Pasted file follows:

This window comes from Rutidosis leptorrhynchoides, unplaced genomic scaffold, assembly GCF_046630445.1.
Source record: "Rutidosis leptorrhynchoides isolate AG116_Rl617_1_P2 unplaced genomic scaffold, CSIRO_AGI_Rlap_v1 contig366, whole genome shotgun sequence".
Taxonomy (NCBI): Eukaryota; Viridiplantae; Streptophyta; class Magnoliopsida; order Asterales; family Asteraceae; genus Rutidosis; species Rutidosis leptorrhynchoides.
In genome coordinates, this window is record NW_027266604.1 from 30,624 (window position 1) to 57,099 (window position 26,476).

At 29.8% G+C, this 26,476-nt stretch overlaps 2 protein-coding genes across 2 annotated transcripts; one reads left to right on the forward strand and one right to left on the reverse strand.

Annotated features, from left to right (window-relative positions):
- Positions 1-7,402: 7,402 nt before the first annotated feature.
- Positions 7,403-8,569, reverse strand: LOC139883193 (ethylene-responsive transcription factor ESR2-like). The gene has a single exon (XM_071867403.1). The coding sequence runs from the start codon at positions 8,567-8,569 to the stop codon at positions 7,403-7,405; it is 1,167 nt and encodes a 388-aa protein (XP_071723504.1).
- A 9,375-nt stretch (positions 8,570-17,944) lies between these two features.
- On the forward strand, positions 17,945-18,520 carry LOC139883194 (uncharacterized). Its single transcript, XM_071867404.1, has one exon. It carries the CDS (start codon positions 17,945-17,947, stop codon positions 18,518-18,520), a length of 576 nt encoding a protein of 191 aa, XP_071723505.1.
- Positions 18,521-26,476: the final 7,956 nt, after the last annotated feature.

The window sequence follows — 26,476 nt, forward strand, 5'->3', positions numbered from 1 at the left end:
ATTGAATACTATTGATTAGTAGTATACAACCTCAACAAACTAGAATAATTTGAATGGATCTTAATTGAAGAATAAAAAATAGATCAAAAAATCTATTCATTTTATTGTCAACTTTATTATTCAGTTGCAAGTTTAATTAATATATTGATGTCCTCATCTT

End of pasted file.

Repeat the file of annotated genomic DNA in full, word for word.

This window comes from Rutidosis leptorrhynchoides, unplaced genomic scaffold, assembly GCF_046630445.1.
Source record: "Rutidosis leptorrhynchoides isolate AG116_Rl617_1_P2 unplaced genomic scaffold, CSIRO_AGI_Rlap_v1 contig366, whole genome shotgun sequence".
Taxonomy (NCBI): Eukaryota; Viridiplantae; Streptophyta; class Magnoliopsida; order Asterales; family Asteraceae; genus Rutidosis; species Rutidosis leptorrhynchoides.
In genome coordinates, this window is record NW_027266604.1 from 30,624 (window position 1) to 57,099 (window position 26,476).

At 29.8% G+C, this 26,476-nt stretch overlaps 2 protein-coding genes across 2 annotated transcripts; one reads left to right on the forward strand and one right to left on the reverse strand.

Annotated features, from left to right (window-relative positions):
- Positions 1-7,402: 7,402 nt before the first annotated feature.
- Positions 7,403-8,569, reverse strand: LOC139883193 (ethylene-responsive transcription factor ESR2-like). The gene has a single exon (XM_071867403.1). The coding sequence runs from the start codon at positions 8,567-8,569 to the stop codon at positions 7,403-7,405; it is 1,167 nt and encodes a 388-aa protein (XP_071723504.1).
- A 9,375-nt stretch (positions 8,570-17,944) lies between these two features.
- On the forward strand, positions 17,945-18,520 carry LOC139883194 (uncharacterized). Its single transcript, XM_071867404.1, has one exon. It carries the CDS (start codon positions 17,945-17,947, stop codon positions 18,518-18,520), a length of 576 nt encoding a protein of 191 aa, XP_071723505.1.
- Positions 18,521-26,476: the final 7,956 nt, after the last annotated feature.

The window sequence follows — 26,476 nt, forward strand, 5'->3', positions numbered from 1 at the left end:
ATTGAATACTATTGATTAGTAGTATACAACCTCAACAAACTAGAATAATTTGAATGGATCTTAATTGAAGAATAAAAAATAGATCAAAAAATCTATTCATTTTATTGTCAACTTTATTATTCAGTTGCAAGTTTAATTAATATATTGATGTCCTCATCTT